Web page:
Coming to Liberal Democrat conference has changed over the years. It used to be the case that you were ignored. You'd spend your days earnestly debating policy motions and amendments then read precisely zilch about it in the next day's papers.
Then came the Coalition, and suddenly we got lots of attention. Sadly, as at March's spring conference in Sheffield, the attention took the form of an angry mob yelling at us through megaphones on the other side of a ring of steel.
Being here at this year's autumn conference, there is a definite sense that the white heat of anger seems to have gone. Well, that is if the experience of the first few days are repeated over the remaining few days anyway. A fenced-off, pre-prepared protest area next to the conference venue stood sadly vacant on Monday, and on Sunday was home to just an inflatable white elephant - something to do with High Speed Rail, I think.
And far from being ignored, what is being said in the conference hall is making it onto the front pages of our national newspapers. Monday's Guardian, for example, leads on Vince Cable's work to tackle excessive pay for corporate fat cats.
It is not just the lack of people yelling at us that leads me to believe that the anti-Lib Dem fury of last year is dissipating. There is proper evidence too. I sat in on a meeting on the conference fringe, hosted by the Times and Populus, the opinion pollsters, and the numbers they have show a clear upward tick in popular sentiment towards the Lib Dems. Yes, the numbers are all worse than before the election, but they have started an upward advance.
This backs up a poll this month in my home region of the South West, which showed party support up for the second month, to stand at 22%.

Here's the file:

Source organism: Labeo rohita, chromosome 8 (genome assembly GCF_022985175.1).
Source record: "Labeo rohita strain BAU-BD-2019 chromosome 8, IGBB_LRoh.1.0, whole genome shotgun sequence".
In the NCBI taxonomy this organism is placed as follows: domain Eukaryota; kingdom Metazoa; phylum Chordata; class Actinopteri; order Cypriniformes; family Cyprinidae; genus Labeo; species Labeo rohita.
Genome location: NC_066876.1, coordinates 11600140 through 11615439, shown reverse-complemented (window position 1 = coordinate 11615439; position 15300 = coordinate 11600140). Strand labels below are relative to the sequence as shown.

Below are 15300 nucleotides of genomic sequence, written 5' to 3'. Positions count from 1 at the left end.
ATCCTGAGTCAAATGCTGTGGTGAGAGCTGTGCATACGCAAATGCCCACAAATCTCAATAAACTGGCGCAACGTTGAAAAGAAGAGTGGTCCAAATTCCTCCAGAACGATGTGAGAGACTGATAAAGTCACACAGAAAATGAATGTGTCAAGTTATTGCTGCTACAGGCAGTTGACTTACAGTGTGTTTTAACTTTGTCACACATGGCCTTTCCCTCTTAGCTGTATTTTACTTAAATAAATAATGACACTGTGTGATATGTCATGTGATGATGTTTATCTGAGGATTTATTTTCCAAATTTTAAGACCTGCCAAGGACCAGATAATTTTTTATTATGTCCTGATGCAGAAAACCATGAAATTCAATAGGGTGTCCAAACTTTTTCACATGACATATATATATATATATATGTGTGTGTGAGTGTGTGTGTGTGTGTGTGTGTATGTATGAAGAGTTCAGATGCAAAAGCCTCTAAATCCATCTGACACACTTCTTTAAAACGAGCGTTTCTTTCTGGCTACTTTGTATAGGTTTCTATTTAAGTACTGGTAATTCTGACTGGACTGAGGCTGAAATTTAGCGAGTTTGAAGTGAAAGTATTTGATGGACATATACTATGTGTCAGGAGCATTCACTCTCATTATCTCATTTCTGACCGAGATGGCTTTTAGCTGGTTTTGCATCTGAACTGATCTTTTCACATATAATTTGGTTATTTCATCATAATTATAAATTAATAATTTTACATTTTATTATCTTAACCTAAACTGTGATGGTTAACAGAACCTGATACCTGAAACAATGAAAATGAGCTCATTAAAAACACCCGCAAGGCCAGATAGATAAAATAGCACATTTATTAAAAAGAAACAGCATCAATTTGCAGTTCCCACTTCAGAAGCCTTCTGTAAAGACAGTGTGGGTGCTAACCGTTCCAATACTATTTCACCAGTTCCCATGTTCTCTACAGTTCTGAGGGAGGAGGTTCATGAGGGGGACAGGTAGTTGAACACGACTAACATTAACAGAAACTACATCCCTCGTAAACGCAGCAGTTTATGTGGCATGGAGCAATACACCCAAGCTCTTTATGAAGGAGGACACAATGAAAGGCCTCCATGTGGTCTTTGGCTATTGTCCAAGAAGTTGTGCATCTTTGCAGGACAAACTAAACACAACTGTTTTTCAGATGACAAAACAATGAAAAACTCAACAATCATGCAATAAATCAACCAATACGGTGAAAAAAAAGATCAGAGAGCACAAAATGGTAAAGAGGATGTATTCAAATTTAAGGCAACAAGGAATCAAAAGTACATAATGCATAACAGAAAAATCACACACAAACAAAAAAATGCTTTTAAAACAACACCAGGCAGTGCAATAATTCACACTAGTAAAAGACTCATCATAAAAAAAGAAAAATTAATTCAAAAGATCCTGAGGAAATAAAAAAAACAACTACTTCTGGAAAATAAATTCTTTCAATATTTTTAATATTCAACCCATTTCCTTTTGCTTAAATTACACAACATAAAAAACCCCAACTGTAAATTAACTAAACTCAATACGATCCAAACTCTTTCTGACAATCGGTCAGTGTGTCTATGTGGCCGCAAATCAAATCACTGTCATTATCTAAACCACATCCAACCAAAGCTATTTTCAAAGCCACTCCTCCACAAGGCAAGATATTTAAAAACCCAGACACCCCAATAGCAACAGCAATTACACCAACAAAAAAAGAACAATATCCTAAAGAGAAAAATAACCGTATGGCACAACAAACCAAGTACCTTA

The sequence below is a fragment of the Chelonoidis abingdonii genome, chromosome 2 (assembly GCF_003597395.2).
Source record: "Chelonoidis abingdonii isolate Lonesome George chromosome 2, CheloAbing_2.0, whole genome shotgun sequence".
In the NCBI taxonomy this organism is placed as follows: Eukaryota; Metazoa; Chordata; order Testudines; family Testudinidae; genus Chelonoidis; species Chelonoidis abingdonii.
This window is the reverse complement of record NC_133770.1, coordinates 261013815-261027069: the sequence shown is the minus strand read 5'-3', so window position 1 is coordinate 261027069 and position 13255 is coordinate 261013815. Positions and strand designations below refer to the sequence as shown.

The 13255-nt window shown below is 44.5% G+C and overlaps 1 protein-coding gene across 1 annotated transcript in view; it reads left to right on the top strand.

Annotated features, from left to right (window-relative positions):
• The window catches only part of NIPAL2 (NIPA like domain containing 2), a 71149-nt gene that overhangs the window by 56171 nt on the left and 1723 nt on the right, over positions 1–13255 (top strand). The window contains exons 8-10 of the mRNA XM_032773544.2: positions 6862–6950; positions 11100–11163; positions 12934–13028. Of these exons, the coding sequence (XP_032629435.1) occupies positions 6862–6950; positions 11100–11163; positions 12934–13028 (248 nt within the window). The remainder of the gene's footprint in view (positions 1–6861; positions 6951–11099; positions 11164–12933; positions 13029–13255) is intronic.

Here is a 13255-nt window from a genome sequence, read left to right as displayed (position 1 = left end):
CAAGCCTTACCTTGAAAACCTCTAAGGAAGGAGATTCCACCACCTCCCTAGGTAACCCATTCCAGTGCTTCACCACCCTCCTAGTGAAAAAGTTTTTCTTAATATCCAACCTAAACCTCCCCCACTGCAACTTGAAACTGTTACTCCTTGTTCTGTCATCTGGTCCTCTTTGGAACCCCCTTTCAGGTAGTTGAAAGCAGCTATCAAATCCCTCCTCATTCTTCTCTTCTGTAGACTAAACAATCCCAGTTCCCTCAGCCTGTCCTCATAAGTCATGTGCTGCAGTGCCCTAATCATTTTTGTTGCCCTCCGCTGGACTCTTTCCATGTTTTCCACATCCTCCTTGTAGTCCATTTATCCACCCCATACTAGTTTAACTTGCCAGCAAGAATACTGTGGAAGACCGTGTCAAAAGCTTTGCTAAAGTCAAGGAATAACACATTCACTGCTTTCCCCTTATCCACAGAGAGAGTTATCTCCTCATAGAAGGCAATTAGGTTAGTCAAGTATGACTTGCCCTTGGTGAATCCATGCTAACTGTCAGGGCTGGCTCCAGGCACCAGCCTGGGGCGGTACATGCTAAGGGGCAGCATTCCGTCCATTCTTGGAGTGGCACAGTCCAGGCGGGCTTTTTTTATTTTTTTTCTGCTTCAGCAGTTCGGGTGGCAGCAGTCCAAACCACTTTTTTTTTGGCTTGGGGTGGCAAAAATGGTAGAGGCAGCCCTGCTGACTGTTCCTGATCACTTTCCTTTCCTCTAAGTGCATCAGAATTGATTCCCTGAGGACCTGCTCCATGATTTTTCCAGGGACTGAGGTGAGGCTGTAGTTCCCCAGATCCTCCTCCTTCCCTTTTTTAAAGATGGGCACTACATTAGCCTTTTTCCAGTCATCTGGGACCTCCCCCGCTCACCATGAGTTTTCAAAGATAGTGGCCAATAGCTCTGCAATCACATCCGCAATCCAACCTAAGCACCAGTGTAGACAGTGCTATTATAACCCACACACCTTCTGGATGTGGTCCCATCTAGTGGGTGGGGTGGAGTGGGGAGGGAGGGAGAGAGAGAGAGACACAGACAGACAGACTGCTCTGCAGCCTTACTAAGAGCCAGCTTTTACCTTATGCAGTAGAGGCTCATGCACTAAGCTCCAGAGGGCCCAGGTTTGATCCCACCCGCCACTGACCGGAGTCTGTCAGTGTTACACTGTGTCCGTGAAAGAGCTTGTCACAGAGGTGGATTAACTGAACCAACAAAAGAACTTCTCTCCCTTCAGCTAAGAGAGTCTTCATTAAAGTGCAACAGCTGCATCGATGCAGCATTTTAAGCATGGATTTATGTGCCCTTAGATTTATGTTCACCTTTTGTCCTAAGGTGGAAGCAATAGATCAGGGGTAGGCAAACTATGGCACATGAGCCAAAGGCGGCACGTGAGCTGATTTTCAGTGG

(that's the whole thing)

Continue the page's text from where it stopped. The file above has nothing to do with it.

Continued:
The chatter around conference is that the reason for this is that the impact Liberal Democrats are having in government is becoming more explicit. No longer are we called upon, as party activists, to promote a kind of Conservative/Lib Dem policy blancmange, where voters have no real idea what bit of a policy comes from the Lib Dems and what bit from the Tories. The sting of May's election results made us rethink that strategy.
From here on in the Lib Dem input will get ever clearer, and that's good. At the next election the two parties will fight as two separate, independent parties. In many constituencies, the two parties will go head-to-head, with Labour nowhere in sight. So, it's right that when that time comes - in 2015 - the electorate is able to decide on the separate records of the two parties, and be able to tell what five more years or either of them will likely mean to them and their families.
Indeed, we're even turning some of our attention to the next election. Danny Alexander, the Chief Secretary to the Treasury, spoke about his ambition to see the tax-free allowance working people get lifted beyond £10,000 - which is the number one Lib Dem achievement from being in government. He wants to see it lifted to around £12,500, which would mean someone working full-time on the National Minimum Wage would pay no income tax at all. I am tempted to claim credit that I suggested something like this quite recently, but modesty forbids it.
Lib Dems are proud that our conference stills makes decisions, that it still decides on policy. Any local Lib Dem group can table a motion, or indeed an amendment to a motion. An example of this comes from my own experience, from this week. I spoke at conference for the first time on Sunday, moving an amendment tabled by my local party (Plymouth). It amended a motion on schools funding and sought to ensure that more money would be set aside to help the children of our servicemen and women. These children often suffer anxiety and stress, especially if their mother or father is posted overseas to a warzone like Afghanistan. Extra money will enable children to receive the support they need to get through it. I was very proud to have made that change to our national party policy.
I do hope that the angry mob protest of spring's conference was just a flash in the pan as it's on policies like the one I helped bring in on Sunday that voters should begin to judge us once again.
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